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If you used cmake, the configuration will be completed in a single run. It will display output indicating the configuration Player will be built with (enabled/disabled drivers, client libraries, etc.). If you used ccmake, you will be presented with a set of configurable options. Press 'c' to run the configuration, and more options will appear. Configure Player to suit your needs (for example, change CMAKE_INSTALL_PREFIX to change the location to install to, and enable/disable drivers), then press 'c' repeatedly until the generate option appears at the bottom (usually two or three passes are required). Press 'g' to generate the build scripts.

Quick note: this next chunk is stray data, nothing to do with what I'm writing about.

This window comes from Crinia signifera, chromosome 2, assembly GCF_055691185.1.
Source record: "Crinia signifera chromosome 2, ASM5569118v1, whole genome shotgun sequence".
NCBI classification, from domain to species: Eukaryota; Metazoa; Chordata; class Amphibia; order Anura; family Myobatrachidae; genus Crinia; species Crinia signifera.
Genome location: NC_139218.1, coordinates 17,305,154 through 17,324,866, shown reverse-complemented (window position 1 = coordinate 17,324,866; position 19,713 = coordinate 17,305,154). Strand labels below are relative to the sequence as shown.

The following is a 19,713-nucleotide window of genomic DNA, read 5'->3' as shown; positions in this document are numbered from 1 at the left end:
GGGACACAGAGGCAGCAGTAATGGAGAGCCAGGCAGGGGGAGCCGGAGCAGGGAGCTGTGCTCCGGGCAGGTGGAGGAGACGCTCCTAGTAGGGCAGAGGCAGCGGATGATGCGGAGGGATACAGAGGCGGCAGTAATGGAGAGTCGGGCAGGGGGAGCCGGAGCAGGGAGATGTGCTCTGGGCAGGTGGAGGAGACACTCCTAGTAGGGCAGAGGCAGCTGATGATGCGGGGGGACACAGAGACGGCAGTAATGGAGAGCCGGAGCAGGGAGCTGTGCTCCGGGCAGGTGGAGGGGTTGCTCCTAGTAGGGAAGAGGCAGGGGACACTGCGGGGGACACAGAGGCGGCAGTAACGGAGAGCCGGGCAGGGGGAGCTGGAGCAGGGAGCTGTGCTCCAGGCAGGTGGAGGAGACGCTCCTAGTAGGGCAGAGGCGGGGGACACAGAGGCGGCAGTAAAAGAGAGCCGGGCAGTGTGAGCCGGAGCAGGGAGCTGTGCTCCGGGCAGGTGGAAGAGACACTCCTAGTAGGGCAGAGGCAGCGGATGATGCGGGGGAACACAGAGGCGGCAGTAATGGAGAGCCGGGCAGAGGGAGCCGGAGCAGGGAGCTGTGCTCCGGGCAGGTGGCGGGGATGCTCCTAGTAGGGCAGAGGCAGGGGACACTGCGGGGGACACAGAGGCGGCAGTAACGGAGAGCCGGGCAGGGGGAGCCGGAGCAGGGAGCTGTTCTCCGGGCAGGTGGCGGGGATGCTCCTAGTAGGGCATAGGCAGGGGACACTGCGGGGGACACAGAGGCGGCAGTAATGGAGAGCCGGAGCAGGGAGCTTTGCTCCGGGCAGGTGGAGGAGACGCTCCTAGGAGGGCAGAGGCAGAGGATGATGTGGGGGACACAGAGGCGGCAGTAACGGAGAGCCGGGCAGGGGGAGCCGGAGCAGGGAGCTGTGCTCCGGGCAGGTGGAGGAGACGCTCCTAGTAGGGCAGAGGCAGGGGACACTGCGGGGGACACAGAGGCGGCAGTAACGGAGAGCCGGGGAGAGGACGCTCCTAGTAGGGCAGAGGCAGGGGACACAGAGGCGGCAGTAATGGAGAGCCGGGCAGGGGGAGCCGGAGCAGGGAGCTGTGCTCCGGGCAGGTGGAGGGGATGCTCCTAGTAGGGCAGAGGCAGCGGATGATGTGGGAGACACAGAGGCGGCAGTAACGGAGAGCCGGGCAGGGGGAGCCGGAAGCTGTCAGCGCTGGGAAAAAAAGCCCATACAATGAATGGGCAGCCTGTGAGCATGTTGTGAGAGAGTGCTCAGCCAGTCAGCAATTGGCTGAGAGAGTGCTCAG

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You can now build and install Player using the build method of your system. This will typically be Make, so execute make:
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$ make
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$ make install
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CMake will re-run itself automatically when a CMakeLists.txt file changes. You will typically not have to run it again unless you remove the contents of your build directory. The CMake equivalent of a make clean is to remove the build directory (assuming an out-of-source build).
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===Stage===
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Stage uses a CMake build system similar to Player's.  Follow the directions for Player above.
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===Gazebo===
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Instructions can be found in: